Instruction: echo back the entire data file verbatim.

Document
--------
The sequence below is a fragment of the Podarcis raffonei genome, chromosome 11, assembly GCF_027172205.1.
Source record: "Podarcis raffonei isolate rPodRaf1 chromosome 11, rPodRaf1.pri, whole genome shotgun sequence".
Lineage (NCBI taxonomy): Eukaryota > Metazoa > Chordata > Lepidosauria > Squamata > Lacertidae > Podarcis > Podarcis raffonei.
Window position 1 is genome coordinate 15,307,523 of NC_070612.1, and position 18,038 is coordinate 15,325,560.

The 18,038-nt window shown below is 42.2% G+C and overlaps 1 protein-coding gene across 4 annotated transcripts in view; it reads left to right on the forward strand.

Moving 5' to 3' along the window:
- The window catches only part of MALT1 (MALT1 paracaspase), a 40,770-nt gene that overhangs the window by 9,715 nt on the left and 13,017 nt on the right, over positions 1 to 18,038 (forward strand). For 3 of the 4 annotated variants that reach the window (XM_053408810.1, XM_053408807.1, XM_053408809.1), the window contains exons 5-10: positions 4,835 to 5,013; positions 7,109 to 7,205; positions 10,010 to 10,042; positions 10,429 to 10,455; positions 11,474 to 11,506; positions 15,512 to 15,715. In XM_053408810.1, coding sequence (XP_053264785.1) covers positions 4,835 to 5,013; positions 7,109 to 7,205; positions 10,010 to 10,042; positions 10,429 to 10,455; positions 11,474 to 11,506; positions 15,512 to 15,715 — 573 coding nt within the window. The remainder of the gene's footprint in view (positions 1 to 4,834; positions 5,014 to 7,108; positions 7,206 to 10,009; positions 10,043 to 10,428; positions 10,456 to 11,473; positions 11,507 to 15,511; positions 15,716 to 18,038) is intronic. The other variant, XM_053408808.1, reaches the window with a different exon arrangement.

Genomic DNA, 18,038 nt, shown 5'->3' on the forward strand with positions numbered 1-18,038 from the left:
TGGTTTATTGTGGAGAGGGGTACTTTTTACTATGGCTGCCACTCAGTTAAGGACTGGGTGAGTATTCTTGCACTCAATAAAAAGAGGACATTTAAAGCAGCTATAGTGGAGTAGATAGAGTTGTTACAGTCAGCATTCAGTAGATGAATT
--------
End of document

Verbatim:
The sequence below is a fragment of the Podarcis raffonei genome, chromosome 11, assembly GCF_027172205.1.
Source record: "Podarcis raffonei isolate rPodRaf1 chromosome 11, rPodRaf1.pri, whole genome shotgun sequence".
Lineage (NCBI taxonomy): Eukaryota > Metazoa > Chordata > Lepidosauria > Squamata > Lacertidae > Podarcis > Podarcis raffonei.
Window position 1 is genome coordinate 15,307,523 of NC_070612.1, and position 18,038 is coordinate 15,325,560.

The 18,038-nt window shown below is 42.2% G+C and overlaps 1 protein-coding gene across 4 annotated transcripts in view; it reads left to right on the forward strand.

Moving 5' to 3' along the window:
- The window catches only part of MALT1 (MALT1 paracaspase), a 40,770-nt gene that overhangs the window by 9,715 nt on the left and 13,017 nt on the right, over positions 1 to 18,038 (forward strand). For 3 of the 4 annotated variants that reach the window (XM_053408810.1, XM_053408807.1, XM_053408809.1), the window contains exons 5-10: positions 4,835 to 5,013; positions 7,109 to 7,205; positions 10,010 to 10,042; positions 10,429 to 10,455; positions 11,474 to 11,506; positions 15,512 to 15,715. In XM_053408810.1, coding sequence (XP_053264785.1) covers positions 4,835 to 5,013; positions 7,109 to 7,205; positions 10,010 to 10,042; positions 10,429 to 10,455; positions 11,474 to 11,506; positions 15,512 to 15,715 — 573 coding nt within the window. The remainder of the gene's footprint in view (positions 1 to 4,834; positions 5,014 to 7,108; positions 7,206 to 10,009; positions 10,043 to 10,428; positions 10,456 to 11,473; positions 11,507 to 15,511; positions 15,716 to 18,038) is intronic. The other variant, XM_053408808.1, reaches the window with a different exon arrangement.

Genomic DNA, 18,038 nt, shown 5'->3' on the forward strand with positions numbered 1-18,038 from the left:
TGGTTTATTGTGGAGAGGGGTACTTTTTACTATGGCTGCCACTCAGTTAAGGACTGGGTGAGTATTCTTGCACTCAATAAAAAGAGGACATTTAAAGCAGCTATAGTGGAGTAGATAGAGTTGTTACAGTCAGCATTCAGTAGATGAATT